Thoroughly rinse quinoa in a fine wire mesh strainer. Heat a pot on medium low and toast dry quinoa for a few minutes, stirring occasionally. Add chicken stock. Bring to a boil, then reduce to simmer for 7 minutes, stirring occasionally. Add garlic and simmer another 3-8 minutes until all stock is absorbed into quinoa. Chop cucumbers, tomatoes, and parsley and combine separately in a large bowl. Stir in lemon juice and olive oil. Set aside. Allow quinoa to come to room temperature before folding gently into the salad. Salt to taste.

tabouli far

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What to Do the Morning After You Eat Too Much

pizza

This morning I woke with a rounded tummy full of rocks and a thudding in my head. As I made my mincing way to the bathroom, I recalled, slowly and in the way of recalling a dream, what I ate last night. Decadent wedges of cheesy pizza, wing after buffalo wing all dunked in blue cheese and torn ecstatically from the bone. Filling my plate again, the tingly poison of Coke Zero. It all came back to me. I looked in the mirror, and this was my face:

oh god why

How can we undo a night’s overindulgence? What is to be done the morning after a regrettable feast?

a) Drink a gallon of lemon water and spend an hour on the treadmill. Eat a head of undressed lettuce for lunch and resolve never to have pizza again.

b) Exclaim, “FUCK IT!” Decide that we are off our diet and may as well stop trying to eat well at all. Wallow in self-pity for a bit, then gorge ourselves again tonight.

c) Acknowledge that we have overeaten but that we are still generally healthy, good people. Resume normal, balanced diet.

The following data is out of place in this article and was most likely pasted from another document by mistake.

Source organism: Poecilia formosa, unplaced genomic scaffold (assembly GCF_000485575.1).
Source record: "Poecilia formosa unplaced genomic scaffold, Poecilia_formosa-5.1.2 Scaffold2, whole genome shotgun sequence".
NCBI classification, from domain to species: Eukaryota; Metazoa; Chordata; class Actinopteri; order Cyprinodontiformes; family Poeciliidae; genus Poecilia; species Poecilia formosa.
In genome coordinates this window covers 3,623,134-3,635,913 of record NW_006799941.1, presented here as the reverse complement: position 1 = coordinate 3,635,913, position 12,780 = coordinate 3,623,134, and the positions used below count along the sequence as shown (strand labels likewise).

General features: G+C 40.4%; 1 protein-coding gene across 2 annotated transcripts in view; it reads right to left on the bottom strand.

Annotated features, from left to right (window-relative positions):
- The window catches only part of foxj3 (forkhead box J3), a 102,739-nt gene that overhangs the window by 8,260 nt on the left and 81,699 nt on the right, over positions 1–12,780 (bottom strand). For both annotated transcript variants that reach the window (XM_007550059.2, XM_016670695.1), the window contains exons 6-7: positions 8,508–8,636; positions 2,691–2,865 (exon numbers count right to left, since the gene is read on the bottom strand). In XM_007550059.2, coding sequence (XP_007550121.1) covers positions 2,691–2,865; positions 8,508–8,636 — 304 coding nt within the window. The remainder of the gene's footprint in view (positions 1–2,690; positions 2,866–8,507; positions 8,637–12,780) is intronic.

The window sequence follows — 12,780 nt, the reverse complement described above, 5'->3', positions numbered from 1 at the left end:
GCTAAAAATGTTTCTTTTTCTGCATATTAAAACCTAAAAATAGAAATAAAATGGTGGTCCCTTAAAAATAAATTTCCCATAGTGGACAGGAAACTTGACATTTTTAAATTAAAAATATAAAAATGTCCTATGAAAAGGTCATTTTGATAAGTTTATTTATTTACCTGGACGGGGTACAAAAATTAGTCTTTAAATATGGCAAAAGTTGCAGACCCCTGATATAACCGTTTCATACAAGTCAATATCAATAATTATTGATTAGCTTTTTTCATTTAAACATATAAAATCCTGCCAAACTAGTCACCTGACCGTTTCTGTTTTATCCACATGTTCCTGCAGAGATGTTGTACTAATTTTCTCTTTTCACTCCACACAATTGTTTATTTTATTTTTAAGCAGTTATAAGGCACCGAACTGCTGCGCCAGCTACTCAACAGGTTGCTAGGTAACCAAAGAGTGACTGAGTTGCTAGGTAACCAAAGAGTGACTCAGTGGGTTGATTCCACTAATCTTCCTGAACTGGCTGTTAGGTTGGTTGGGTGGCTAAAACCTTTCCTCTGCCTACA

The answer, if we want to be in healthy relationship with food and our bodies, is C.

If we go down the A path, we are sure to suffer. We believe that we must undo the damage of overeating or purify our bodies once “tainted.” Thinking and acting this way is called compensatory behavior, and it is in the diagnostic criteria of almost every eating disorder. Compensatory behavior includes any actions meant to compensate for eating and are an attempt to ease feelings of guilt and anxiety. In pathological cases, purging, laxatives, spitting, and other extreme behaviors are implicated. In most people, compensatory behavior exists in less dangerous forms but has the same motivation and psychological nature, and therefore contributes to a relationship with food, weight, and body that is sick and which negatively impacts our lives and general sense of peace. I have said before in this blog that I believe we are living in an eating disordered culture, where we associate food with control and particular foods with morality.

If a maniacal attempt to undo food sins is sick, so too is the attitude in option B. In this scenario, we are thinking of a healthy diet as an all-or-nothing adventure. Either we are garbage cans or temples, and the way we choose what we eat is contingent on which way the switch is flipped. Perfectionism is at fault here, and it is a paralyzing force. We think that if we cannot do something perfectly, we should throw up our hands and not do it at all. What a dangerous operating principle for eating! At least three times a day we must feed ourselves, and if every meal is a measure of how perfect we are, we will surely want to opt out of the contest completely.